- An improvement under Regulation 163 requires either an ordinary or special resolution, depending on cost. If the position advocated by the owner is correct, it would mean that only an ordinary or special resolution would be required to install a complete new split system air conditioning system, but a resolution without dissent would be required to remove and dispose of the old wall mounted air-conditioning unit which it is replacing.
- The scope of a Body Corporate to remove chattels which had become fixtures will be constrained by an overriding requirement to act reasonably. Section 94 (2) of the Act provides that the Body Corporate must act reasonably in anything it does under subsection (1) of the act in carrying out its functions, including making, or not making, a decision for the subsection. Similarly, Section 100(5) of the act provides that ‘The committee must act reasonably in making a decision’.
- In Cedar Crossing the Adjudicator was not satisfied that the Committee acted unreasonably in entirely removing the barbecue.
- In this matter, the adjudicator noted that an engineer’s report had been obtained stating that the spa was unsafe and should be closed to avoid further damage, and found that the owner had provided no reasons to suggest that the motion was unreasonable.
- It is alternatively arguable that no resolution is required at all – that is, there is neither a disposal of personal assets nor an ‘improvement’. We note that in O'Neill v Perrins the Commercial and Consumer Tribunal took the view, in 2008, that the simple removal of palm trees did not even constitute an ‘improvement’ such that a resolution was required.
- The decision in O'Neill reflects an approach to the treatment of improvements which is far less restrictive than the interpretation advocated by the owner.
- Overall, we consider that regulation 167(c) is the appropriate regulation to be applied in this matter rather than Regulation 161(1). The effect of that is that a motion without dissent was not required for removal of the spa, and Motion 14 is valid as found by the Adjudicator.
- No error of law having been shown in the reasons of the Adjudicator, the application for leave to appeal or appeal is dismissed.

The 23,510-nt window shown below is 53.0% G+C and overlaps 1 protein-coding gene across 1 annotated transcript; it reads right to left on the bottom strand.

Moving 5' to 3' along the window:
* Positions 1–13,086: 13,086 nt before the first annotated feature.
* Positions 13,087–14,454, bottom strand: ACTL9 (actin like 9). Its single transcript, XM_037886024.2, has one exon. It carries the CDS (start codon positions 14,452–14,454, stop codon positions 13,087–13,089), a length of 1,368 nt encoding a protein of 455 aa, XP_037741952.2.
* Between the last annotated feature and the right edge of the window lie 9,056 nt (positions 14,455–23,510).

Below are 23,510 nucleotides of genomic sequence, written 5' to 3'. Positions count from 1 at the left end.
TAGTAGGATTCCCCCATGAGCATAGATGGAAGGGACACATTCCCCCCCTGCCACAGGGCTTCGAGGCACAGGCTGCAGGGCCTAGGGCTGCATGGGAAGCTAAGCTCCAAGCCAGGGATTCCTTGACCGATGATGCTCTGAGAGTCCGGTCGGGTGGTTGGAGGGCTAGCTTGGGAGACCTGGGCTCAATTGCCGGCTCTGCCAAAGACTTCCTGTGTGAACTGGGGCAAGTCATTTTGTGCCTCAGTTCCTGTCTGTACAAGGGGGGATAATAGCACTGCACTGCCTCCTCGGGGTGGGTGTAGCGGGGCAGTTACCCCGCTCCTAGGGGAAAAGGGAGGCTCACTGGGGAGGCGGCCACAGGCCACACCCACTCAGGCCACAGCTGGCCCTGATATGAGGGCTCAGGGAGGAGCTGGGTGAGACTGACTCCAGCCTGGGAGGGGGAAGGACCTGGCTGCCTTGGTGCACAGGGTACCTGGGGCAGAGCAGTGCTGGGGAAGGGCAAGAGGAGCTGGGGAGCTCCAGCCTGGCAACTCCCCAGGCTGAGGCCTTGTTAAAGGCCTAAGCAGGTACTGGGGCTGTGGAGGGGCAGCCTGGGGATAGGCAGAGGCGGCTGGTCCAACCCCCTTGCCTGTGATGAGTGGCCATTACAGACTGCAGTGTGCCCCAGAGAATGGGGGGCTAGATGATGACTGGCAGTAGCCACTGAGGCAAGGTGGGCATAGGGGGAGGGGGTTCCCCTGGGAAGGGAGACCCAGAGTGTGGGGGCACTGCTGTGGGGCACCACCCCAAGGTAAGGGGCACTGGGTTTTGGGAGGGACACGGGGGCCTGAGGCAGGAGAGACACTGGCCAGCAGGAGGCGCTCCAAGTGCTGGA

Applicants submissions filed 27 April 2018, 
Applicants submissions filed 27 April 2018, 
I have concerns about hygiene and health risks, noise levels for residents/guests, running costs, damage of spa water and chemicals on adjacent area – timber and sandstone.
Applicants submissions filed 27 April 2018, 
Body Corporate and Community Management Act 1997 (Qld), s 289(2)
Applicants submissions filed 27 April 2018, .
Ibid,  and .
Ibid,  and .
 Body Corporate and Community Management Act 1997 Qld, s 154.
Body Corporate and Community Management (Standard Module) Regulation 2008 (Qld), r161.
Body Corporate and Community Management (Standard Module) Regulation 2008 (Qld), r167(c).
Applicants submissions filed 27 April 2018,  to .
Respondents Submissions filed 21 May 2018, ; Body Corporate and Community Management (Standard Module) Regulation 2008 (Qld), r163.
Ibid,  and .
 Ibid, .
 Ibid, -, Body Corporate and Community Management Act 1997 (Qld), s 276(1).
  QCA 77 at .
Body Corporate and Community Management Act 1997 (Qld), s 10.
 QBCCMCmr 422 at  – .
 Body Corporate and Community Management Act 1997 (Qld), s 2.
 Body Corporate and Community Management Act 1997 (Qld), s 4 (f).
Cedar Crossing Kenmore  QBCCMCmr422
 Adjudicators decision at .
  QCCTBCCM 022 at .
- Published Case Name:
Rio Villa Pty Ltd v The Body Corporate for Quay West Brisbane
- Shortened Case Name:
Rio Villa Pty Ltd v The Body Corporate for Quay West Brisbane
 QCATA 14
Senior Member Aughterson, Member Paratz
05 Feb 2019